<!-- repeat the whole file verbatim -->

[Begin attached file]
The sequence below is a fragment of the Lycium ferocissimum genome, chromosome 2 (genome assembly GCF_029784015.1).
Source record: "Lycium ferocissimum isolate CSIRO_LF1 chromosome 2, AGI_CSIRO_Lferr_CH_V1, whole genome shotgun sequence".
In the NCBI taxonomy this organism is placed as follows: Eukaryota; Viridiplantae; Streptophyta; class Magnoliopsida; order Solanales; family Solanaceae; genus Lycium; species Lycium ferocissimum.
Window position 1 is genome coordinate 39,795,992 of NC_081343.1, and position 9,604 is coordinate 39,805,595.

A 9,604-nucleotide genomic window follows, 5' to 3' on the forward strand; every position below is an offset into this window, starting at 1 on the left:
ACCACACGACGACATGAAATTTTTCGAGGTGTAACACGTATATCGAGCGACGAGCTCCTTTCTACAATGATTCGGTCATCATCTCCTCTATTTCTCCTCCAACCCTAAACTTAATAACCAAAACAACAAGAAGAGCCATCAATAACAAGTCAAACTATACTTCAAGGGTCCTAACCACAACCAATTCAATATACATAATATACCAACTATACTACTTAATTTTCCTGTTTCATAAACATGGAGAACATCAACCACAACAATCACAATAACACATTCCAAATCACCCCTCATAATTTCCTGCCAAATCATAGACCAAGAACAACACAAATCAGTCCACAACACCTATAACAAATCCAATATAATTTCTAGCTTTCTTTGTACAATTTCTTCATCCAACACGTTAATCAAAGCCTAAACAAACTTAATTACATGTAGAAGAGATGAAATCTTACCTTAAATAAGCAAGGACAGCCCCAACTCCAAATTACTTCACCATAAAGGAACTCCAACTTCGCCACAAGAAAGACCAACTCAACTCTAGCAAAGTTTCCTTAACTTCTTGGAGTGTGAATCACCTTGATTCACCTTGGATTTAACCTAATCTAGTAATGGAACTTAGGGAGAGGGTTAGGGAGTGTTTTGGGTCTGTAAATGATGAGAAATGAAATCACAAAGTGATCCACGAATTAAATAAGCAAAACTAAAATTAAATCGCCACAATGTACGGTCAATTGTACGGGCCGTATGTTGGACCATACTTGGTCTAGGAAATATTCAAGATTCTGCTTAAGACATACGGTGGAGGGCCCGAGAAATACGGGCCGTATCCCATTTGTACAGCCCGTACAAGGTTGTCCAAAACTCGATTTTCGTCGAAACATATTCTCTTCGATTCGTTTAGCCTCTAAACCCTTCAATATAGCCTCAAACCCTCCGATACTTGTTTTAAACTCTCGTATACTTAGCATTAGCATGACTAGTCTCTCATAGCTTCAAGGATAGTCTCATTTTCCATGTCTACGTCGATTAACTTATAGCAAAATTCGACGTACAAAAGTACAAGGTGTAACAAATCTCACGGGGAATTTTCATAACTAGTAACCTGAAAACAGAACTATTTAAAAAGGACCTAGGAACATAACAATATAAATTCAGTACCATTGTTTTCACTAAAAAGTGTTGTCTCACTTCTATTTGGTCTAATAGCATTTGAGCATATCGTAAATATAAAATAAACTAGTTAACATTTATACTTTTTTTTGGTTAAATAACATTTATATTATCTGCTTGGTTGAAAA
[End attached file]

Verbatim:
The sequence below is a fragment of the Lycium ferocissimum genome, chromosome 2 (genome assembly GCF_029784015.1).
Source record: "Lycium ferocissimum isolate CSIRO_LF1 chromosome 2, AGI_CSIRO_Lferr_CH_V1, whole genome shotgun sequence".
In the NCBI taxonomy this organism is placed as follows: Eukaryota; Viridiplantae; Streptophyta; class Magnoliopsida; order Solanales; family Solanaceae; genus Lycium; species Lycium ferocissimum.
Window position 1 is genome coordinate 39,795,992 of NC_081343.1, and position 9,604 is coordinate 39,805,595.

A 9,604-nucleotide genomic window follows, 5' to 3' on the forward strand; every position below is an offset into this window, starting at 1 on the left:
ACCACACGACGACATGAAATTTTTCGAGGTGTAACACGTATATCGAGCGACGAGCTCCTTTCTACAATGATTCGGTCATCATCTCCTCTATTTCTCCTCCAACCCTAAACTTAATAACCAAAACAACAAGAAGAGCCATCAATAACAAGTCAAACTATACTTCAAGGGTCCTAACCACAACCAATTCAATATACATAATATACCAACTATACTACTTAATTTTCCTGTTTCATAAACATGGAGAACATCAACCACAACAATCACAATAACACATTCCAAATCACCCCTCATAATTTCCTGCCAAATCATAGACCAAGAACAACACAAATCAGTCCACAACACCTATAACAAATCCAATATAATTTCTAGCTTTCTTTGTACAATTTCTTCATCCAACACGTTAATCAAAGCCTAAACAAACTTAATTACATGTAGAAGAGATGAAATCTTACCTTAAATAAGCAAGGACAGCCCCAACTCCAAATTACTTCACCATAAAGGAACTCCAACTTCGCCACAAGAAAGACCAACTCAACTCTAGCAAAGTTTCCTTAACTTCTTGGAGTGTGAATCACCTTGATTCACCTTGGATTTAACCTAATCTAGTAATGGAACTTAGGGAGAGGGTTAGGGAGTGTTTTGGGTCTGTAAATGATGAGAAATGAAATCACAAAGTGATCCACGAATTAAATAAGCAAAACTAAAATTAAATCGCCACAATGTACGGTCAATTGTACGGGCCGTATGTTGGACCATACTTGGTCTAGGAAATATTCAAGATTCTGCTTAAGACATACGGTGGAGGGCCCGAGAAATACGGGCCGTATCCCATTTGTACAGCCCGTACAAGGTTGTCCAAAACTCGATTTTCGTCGAAACATATTCTCTTCGATTCGTTTAGCCTCTAAACCCTTCAATATAGCCTCAAACCCTCCGATACTTGTTTTAAACTCTCGTATACTTAGCATTAGCATGACTAGTCTCTCATAGCTTCAAGGATAGTCTCATTTTCCATGTCTACGTCGATTAACTTATAGCAAAATTCGACGTACAAAAGTACAAGGTGTAACAAATCTCACGGGGAATTTTCATAACTAGTAACCTGAAAACAGAACTATTTAAAAAGGACCTAGGAACATAACAATATAAATTCAGTACCATTGTTTTCACTAAAAAGTGTTGTCTCACTTCTATTTGGTCTAATAGCATTTGAGCATATCGTAAATATAAAATAAACTAGTTAACATTTATACTTTTTTTTGGTTAAATAACATTTATATTATCTGCTTGGTTGAAAA